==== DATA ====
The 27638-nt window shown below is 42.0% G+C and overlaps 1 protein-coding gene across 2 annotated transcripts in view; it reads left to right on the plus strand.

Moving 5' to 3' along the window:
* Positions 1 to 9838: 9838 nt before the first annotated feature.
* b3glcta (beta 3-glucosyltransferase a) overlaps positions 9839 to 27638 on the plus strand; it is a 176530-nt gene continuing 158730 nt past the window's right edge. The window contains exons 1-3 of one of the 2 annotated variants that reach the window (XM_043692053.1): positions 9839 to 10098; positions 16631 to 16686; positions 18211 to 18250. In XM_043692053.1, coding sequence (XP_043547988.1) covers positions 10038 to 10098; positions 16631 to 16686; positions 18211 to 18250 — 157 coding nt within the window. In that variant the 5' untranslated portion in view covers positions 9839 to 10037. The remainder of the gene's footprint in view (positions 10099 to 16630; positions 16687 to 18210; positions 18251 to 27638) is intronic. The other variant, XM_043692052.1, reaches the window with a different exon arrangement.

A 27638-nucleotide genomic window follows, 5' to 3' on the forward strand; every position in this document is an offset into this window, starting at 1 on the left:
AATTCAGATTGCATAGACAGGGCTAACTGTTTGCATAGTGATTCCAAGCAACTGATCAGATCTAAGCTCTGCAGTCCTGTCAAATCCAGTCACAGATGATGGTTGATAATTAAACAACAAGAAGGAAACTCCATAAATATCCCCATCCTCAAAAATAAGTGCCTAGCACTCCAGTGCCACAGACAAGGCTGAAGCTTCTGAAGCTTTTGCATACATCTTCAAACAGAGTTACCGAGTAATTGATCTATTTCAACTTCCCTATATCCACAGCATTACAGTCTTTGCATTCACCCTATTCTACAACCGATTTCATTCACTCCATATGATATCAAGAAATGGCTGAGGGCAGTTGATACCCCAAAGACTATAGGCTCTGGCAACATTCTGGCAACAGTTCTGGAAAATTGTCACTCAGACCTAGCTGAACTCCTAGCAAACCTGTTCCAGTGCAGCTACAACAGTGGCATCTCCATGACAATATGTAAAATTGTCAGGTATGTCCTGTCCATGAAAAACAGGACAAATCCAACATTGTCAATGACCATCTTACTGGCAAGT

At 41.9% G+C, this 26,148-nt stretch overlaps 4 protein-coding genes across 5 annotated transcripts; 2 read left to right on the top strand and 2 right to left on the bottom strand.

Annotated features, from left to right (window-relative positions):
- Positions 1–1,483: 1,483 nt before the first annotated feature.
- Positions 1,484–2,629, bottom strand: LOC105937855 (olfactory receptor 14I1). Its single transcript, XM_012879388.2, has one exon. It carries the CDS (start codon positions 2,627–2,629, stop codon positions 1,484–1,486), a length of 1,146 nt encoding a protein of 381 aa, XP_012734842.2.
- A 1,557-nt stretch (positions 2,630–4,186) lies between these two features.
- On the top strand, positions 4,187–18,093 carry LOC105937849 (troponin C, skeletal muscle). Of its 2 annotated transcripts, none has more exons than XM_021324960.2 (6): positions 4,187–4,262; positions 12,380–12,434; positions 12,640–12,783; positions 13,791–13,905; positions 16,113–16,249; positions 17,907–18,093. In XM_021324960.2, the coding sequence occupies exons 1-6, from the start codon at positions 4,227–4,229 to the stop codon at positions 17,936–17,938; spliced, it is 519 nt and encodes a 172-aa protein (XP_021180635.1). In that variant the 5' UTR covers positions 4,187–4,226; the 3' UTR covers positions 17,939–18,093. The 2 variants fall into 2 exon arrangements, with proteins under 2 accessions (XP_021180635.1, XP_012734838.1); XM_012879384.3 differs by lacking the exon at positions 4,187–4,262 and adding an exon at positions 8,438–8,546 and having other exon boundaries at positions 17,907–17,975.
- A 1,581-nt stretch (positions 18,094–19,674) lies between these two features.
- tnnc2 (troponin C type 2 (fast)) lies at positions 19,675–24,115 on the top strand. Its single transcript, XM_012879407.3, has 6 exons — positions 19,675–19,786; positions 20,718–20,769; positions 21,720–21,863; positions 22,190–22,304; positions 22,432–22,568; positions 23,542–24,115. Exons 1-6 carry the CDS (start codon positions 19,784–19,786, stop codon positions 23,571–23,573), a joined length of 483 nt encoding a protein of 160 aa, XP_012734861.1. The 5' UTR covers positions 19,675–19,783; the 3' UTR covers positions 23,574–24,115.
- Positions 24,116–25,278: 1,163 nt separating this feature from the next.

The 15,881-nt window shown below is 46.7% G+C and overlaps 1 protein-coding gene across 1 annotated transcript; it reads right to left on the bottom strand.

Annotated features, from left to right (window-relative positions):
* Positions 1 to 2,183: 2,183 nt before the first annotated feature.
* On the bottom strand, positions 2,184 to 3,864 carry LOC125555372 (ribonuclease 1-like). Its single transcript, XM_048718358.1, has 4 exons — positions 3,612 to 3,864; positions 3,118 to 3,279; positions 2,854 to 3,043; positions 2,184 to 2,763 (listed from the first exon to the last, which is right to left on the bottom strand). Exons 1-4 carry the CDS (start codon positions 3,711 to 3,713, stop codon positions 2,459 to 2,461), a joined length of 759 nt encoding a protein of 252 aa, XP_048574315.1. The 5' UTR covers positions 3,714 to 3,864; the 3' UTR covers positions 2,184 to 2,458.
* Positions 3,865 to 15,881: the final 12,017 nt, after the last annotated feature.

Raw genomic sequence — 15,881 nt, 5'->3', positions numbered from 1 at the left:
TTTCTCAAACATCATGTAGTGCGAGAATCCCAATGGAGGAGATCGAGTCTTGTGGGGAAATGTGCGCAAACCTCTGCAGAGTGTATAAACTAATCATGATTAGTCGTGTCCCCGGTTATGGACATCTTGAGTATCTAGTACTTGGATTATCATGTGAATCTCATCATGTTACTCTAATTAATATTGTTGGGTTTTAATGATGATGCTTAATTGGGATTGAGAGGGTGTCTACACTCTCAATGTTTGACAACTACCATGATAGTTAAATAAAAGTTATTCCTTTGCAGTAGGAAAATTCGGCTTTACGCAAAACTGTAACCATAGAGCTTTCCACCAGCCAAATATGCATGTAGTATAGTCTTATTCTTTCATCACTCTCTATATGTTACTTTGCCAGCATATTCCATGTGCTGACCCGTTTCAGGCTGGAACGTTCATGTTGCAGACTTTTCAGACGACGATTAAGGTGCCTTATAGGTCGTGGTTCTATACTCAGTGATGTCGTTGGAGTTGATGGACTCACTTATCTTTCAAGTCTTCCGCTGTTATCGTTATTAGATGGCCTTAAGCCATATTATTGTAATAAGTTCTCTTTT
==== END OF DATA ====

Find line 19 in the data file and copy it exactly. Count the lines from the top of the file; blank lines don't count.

* On the bottom strand, positions 2,184 to 3,864 carry LOC125555372 (ribonuclease 1-like). Its single transcript, XM_048718358.1, has 4 exons — positions 3,612 to 3,864; positions 3,118 to 3,279; positions 2,854 to 3,043; positions 2,184 to 2,763 (listed from the first exon to the last, which is right to left on the bottom strand). Exons 1-4 carry the CDS (start codon positions 3,711 to 3,713, stop codon positions 2,459 to 2,461), a joined length of 759 nt encoding a protein of 252 aa, XP_048574315.1. The 5' UTR covers positions 3,714 to 3,864; the 3' UTR covers positions 2,184 to 2,458.